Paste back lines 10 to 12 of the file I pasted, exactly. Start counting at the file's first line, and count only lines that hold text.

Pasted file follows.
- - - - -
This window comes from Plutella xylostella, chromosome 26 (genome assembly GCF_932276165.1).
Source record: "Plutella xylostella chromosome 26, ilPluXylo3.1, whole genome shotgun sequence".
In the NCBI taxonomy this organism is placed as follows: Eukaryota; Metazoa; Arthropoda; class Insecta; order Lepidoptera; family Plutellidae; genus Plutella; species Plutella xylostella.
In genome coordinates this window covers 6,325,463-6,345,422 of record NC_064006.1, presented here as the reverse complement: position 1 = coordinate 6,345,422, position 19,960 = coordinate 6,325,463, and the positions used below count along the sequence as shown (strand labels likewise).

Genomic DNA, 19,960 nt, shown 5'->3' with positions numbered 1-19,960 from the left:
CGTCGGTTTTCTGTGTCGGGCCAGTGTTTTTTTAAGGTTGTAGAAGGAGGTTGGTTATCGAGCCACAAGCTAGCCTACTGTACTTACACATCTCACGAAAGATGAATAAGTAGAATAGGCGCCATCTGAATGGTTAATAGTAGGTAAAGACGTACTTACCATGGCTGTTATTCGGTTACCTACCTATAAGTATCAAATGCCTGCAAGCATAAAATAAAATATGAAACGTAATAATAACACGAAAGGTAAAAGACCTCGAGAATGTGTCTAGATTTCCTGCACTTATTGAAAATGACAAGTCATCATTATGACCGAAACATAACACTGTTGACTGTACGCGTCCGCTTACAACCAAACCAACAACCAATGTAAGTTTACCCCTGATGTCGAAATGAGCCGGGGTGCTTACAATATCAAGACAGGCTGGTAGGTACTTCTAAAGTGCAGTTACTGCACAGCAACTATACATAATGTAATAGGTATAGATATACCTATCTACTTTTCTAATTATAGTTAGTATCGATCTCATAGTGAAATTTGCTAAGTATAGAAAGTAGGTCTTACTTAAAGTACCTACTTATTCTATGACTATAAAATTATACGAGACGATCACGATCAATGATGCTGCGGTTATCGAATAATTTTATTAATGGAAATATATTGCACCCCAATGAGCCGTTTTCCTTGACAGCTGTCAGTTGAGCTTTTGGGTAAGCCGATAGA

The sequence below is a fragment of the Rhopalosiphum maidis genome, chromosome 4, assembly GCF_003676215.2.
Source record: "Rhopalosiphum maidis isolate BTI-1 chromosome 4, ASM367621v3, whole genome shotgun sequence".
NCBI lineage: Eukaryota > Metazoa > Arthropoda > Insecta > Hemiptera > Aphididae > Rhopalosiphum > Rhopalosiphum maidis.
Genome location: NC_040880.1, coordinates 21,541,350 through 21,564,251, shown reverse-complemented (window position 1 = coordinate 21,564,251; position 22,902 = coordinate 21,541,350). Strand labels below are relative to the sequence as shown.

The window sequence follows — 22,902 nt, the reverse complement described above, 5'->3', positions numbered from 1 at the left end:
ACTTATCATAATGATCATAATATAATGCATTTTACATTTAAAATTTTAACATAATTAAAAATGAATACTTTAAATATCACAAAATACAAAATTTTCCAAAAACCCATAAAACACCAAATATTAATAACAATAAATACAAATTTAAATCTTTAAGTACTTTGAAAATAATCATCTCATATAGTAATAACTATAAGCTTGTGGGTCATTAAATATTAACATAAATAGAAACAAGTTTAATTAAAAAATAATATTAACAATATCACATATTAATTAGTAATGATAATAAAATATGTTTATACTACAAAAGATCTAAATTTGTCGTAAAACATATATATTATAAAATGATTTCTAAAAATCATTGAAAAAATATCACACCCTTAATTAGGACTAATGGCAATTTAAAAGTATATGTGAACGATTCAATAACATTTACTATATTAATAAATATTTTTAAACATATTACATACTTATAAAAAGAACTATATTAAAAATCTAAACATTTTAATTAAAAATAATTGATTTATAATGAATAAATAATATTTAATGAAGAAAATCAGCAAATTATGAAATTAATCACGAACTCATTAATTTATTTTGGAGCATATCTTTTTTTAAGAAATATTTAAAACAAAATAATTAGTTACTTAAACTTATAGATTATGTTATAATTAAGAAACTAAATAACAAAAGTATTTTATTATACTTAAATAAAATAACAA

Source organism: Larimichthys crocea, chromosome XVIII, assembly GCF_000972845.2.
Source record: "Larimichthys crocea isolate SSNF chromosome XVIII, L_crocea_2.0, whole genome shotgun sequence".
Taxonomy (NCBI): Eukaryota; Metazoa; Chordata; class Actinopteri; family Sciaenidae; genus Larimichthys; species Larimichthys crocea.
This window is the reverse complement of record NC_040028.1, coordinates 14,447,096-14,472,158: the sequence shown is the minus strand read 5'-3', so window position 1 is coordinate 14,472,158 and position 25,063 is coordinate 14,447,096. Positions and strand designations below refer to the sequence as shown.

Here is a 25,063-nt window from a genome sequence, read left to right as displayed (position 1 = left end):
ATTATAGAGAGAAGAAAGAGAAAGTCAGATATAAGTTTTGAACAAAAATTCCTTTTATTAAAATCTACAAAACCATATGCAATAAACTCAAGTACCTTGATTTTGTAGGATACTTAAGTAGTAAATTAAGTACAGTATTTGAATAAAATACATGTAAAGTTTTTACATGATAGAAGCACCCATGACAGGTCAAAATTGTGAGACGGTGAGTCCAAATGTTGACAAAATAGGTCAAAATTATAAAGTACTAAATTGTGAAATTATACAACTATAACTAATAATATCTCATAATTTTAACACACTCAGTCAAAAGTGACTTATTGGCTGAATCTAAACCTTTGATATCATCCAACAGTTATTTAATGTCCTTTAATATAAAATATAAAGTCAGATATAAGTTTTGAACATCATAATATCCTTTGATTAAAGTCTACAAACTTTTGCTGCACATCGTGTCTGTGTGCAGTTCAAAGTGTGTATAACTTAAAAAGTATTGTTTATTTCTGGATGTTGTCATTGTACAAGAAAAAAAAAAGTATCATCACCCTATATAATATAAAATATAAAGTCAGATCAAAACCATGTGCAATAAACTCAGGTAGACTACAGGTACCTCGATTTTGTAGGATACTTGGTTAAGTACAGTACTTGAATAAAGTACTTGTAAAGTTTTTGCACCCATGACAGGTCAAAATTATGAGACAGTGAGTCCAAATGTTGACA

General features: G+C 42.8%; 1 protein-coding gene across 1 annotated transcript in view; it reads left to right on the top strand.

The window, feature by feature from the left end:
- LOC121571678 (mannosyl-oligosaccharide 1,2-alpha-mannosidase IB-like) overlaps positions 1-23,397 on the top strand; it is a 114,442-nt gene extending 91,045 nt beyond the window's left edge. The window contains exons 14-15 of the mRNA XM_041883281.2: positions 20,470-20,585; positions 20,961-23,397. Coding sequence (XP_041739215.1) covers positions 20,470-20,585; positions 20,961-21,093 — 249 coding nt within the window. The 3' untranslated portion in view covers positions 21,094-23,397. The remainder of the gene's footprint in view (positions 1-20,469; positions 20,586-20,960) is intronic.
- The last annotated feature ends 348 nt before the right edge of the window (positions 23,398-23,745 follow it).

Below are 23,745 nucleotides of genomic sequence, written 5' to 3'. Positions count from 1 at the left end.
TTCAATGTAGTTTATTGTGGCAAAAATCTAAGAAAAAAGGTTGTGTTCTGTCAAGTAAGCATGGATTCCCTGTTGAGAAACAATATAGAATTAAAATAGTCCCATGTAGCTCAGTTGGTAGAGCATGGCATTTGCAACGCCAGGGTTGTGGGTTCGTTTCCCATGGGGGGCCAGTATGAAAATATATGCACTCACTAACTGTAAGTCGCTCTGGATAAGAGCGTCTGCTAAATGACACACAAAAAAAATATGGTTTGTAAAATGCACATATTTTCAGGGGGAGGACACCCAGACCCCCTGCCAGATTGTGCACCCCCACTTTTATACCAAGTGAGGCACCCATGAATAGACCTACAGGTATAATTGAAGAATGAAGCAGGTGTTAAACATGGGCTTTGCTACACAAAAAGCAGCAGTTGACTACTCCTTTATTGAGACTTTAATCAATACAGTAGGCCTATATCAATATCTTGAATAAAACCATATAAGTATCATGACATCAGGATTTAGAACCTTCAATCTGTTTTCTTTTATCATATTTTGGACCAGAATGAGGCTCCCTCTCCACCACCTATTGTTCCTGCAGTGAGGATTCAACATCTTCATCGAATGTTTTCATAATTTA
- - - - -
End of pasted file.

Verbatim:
Genome location: NC_040880.1, coordinates 21,541,350 through 21,564,251, shown reverse-complemented (window position 1 = coordinate 21,564,251; position 22,902 = coordinate 21,541,350). Strand labels below are relative to the sequence as shown.

The window sequence follows — 22,902 nt, the reverse complement described above, 5'->3', positions numbered from 1 at the left end:
ACTTATCATAATGATCATAATATAATGCATTTTACATTTAAAATTTTAACATAATTAAAAATGAATACTTTAAATATCACAAAATACAAAATTTTCCAAAAACCCATAAAACACCAAATATTAATAACAATAAATACAAATTTAAATCTTTAAGTACTTTGAAAATAATCATCTCATATAGTAATAACTATAAGCTTGTGGGTCATTAAATATTAACATAAATAGAAACAAGTTTAATTAAAAAATAATATTAACAATATCACATATTAATTAGTAATGATAATAAAATATGTTTATACTACAAAAGATCTAAATTTGTCGTAAAACATATATATTATAAAATGATTTCTAAAAATCATTGAAAAAATATCACACCCTTAATTAGGACTAATGGCAATTTAAAAGTATATGTGAACGATTCAATAACATTTACTATATTAATAAATATTTTTAAACATATTACATACTTATAAAAAGAACTATATTAAAAATCTAAACATTTTAATTAAAAATAATTGATTTATAATGAATAAATAATATTTAATGAAGAAAATCAGCAAATTATGAAATTAATCACGAACTCATTAATTTATTTTGGAGCATATCTTTTTTTAAGAAATATTTAAAACAAAATAATTAGTTACTTAAACTTATAGATTATGTTATAATTAAGAAACTAAATAACAAAAGTATTTTATTATACTTAAATAAAATAACAA